Posted by Gary Schwitzer in Health care journalism
Here’s what CNN could/should have included in between breaths of its breathless hype of “breaking news…breakthrough…exclusive” reporting – what science journalist Paul Raeburn says “could be the worst case of hyping cancer cures I’ve ever seen, and I’ve seen a lot.”
The moon shot metaphor brings to mind previous goals set for cancer, such as Richard Nixon’s 1971 war on cancer. Another example is former National Cancer Institute Director Andrew von Eschenbach’s goal of eliminating suffering and death from cancer by 2015. Some researchers say such attempts to reduce cancer to an engineering problem ignore the disease’s complexity and the unpredictability of science.
“The problem is not just one engineering task; it’s a hundred different scientific problems. We’re making steady progress, but to say we’re going to eliminate suffering and even prevent death is fraught with a lot of difficulty,” says Bruce Chabner of Massachusetts General Hospital in Boston. Chabner also points out that pushing back cancer is a job bigger than one institution. “It’s going to take all the talent around the world.”
Lung cancer researcher John Minna of UT Southwestern Medical Center in Dallas likes the idea of “uniting everybody as a team,” but he also wonders whether “this is the right of one institution.” Some researchers suggest the program is actually a public relations effort to raise funds at a time when federal grants are scarce.
The announcement follows a bumpy first year for DePinho at MD Anderson. Last spring, he and his wife, researcher Lynda Chin, came under scrutiny after the state-funded Cancer Prevention and Research Institute of Texas (CPRIT) awarded a $20 million incubator grant to MD Anderson and Rice University after a 3-week review. CPRIT’s chief scientific officer, Nobelist Alfred Gilman, resigned partly over the grant, which was withdrawn and will be resubmitted again for a more in-depth review. Questions have also been raised involving DePinho’s ties to companies.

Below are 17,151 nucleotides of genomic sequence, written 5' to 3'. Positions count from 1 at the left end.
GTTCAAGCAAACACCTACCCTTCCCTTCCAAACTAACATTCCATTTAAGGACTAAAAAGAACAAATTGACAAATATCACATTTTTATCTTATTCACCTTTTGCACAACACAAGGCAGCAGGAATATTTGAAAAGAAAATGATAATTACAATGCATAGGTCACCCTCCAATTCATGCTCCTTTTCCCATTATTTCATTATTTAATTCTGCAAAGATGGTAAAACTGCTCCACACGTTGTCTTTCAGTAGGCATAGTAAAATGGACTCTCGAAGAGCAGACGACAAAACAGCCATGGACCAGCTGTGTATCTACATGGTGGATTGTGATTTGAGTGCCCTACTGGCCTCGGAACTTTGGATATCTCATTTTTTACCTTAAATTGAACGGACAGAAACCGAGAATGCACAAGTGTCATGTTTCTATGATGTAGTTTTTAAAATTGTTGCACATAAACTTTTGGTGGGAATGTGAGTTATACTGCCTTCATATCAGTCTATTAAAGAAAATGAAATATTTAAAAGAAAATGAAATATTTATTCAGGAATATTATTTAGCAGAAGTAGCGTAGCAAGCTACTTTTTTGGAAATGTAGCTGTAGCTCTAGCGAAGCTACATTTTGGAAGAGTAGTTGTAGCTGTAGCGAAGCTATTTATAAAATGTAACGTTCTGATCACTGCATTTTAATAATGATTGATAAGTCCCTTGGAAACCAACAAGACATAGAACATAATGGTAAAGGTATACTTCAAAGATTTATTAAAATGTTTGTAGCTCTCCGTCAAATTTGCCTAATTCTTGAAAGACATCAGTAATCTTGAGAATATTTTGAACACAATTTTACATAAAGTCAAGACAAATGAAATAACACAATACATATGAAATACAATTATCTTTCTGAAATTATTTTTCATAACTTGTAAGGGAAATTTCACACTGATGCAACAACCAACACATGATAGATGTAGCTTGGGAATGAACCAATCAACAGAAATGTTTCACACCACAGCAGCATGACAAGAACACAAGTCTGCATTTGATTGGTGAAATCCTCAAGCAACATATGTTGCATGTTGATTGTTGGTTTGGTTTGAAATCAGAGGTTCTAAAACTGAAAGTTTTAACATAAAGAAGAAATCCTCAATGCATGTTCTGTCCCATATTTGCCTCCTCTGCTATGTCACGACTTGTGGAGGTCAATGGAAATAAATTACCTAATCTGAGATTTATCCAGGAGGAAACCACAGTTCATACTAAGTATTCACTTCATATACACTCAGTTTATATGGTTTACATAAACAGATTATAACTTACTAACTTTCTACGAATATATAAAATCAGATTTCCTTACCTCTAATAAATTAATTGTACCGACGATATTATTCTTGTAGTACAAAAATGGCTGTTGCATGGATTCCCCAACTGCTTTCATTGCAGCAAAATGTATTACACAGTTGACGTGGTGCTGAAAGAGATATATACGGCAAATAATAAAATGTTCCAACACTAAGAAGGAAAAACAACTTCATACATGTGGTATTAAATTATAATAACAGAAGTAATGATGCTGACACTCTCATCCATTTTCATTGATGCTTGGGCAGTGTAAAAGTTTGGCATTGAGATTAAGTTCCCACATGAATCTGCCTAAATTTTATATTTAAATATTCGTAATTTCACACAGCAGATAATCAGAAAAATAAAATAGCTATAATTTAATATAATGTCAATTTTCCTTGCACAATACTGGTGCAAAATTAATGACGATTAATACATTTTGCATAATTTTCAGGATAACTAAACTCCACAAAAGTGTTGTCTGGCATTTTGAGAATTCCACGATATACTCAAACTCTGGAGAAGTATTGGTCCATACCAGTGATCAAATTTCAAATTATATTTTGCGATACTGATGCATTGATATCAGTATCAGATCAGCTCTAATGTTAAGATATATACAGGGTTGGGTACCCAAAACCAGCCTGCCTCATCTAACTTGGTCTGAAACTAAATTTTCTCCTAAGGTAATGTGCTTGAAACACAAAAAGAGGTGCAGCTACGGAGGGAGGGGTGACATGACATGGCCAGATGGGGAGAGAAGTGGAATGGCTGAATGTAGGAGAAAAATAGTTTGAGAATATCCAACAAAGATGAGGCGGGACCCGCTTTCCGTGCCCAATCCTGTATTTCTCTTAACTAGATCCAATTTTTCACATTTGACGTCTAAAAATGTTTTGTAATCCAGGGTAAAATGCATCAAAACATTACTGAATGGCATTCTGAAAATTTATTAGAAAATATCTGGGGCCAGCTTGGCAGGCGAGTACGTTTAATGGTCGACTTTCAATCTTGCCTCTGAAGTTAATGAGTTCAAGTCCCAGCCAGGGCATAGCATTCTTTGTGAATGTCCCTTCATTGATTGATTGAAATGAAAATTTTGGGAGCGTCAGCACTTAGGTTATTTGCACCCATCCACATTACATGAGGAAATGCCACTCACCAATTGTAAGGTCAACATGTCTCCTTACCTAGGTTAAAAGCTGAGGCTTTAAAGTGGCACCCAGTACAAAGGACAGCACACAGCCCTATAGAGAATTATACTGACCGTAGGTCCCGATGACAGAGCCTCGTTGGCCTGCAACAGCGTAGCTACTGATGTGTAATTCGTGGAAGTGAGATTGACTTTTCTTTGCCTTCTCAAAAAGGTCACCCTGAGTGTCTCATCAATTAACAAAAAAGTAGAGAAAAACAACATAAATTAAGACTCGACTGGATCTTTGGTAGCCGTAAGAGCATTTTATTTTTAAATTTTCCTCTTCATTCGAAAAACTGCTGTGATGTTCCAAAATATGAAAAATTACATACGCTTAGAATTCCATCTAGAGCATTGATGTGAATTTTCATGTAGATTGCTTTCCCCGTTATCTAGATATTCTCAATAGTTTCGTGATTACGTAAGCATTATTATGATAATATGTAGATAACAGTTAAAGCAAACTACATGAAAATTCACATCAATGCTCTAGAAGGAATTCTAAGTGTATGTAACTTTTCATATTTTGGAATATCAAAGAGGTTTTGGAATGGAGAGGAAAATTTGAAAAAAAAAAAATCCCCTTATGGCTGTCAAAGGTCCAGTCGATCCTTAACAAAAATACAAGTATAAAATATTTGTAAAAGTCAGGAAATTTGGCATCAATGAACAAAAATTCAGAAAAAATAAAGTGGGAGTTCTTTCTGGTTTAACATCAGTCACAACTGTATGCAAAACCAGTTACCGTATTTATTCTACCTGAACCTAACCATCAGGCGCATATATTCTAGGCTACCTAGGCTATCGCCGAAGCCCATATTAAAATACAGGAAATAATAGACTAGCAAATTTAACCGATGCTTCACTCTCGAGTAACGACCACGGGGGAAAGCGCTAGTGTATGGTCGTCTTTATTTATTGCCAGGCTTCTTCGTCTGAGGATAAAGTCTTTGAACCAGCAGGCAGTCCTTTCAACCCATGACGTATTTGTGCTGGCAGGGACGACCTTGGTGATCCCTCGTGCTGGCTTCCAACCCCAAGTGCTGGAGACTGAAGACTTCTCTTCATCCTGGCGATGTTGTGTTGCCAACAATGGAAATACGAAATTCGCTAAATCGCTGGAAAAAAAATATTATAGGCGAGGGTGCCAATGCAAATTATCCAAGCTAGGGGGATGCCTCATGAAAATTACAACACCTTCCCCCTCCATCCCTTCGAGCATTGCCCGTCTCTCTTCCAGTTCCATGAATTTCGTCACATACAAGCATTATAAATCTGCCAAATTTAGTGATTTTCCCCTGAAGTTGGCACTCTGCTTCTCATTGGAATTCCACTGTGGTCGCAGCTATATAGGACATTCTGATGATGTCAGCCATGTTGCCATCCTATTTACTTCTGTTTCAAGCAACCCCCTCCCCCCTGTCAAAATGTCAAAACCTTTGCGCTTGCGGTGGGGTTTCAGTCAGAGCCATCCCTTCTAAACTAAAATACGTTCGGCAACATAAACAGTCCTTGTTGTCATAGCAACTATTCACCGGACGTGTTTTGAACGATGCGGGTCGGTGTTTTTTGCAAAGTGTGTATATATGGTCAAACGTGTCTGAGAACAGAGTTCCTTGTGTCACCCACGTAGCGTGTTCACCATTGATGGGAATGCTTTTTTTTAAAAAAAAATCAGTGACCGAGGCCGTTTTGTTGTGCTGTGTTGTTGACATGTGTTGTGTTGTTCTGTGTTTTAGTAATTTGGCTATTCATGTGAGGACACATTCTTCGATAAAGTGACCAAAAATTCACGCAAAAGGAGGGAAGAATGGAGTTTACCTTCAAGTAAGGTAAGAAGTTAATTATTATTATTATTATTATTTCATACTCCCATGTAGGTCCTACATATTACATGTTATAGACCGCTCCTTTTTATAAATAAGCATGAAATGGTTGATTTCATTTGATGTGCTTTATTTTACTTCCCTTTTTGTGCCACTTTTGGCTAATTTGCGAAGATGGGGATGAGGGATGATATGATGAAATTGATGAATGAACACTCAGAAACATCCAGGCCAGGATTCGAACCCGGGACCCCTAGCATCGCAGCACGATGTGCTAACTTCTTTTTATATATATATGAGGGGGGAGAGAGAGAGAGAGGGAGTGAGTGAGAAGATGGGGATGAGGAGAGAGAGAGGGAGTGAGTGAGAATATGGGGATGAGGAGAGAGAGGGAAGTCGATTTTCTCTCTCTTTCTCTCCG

Despite DePinho’s problems, MD Anderson has lured some big names in the past year, including genomics researcher Andy Futreal from the Wellcome Trust Sanger Institute in the United Kingdom. Another recruit is James Allison of the Memorial Sloan-Kettering Cancer Center in New York City, who had developed a widely heralded new immunotherapy drug for melanoma.
Another issue, less connected to the Moonshot announcement but certainly still relevant, is what the Houston Chronicle and Retraction Watch blog reported, “M.D. Anderson professor under fraud probe.”
But resignations, questions about conflicts of interest and fraud probes are not likely to be the kinds of angles and issues one pursues when there are “exclusive” reporting arrangements between a news organization and a medical center.
Addendum on October 23, 2012: For another related followup, see “Did Texas cancer research institute meddle with peer review?” on the Knight Science Journalism Tracker.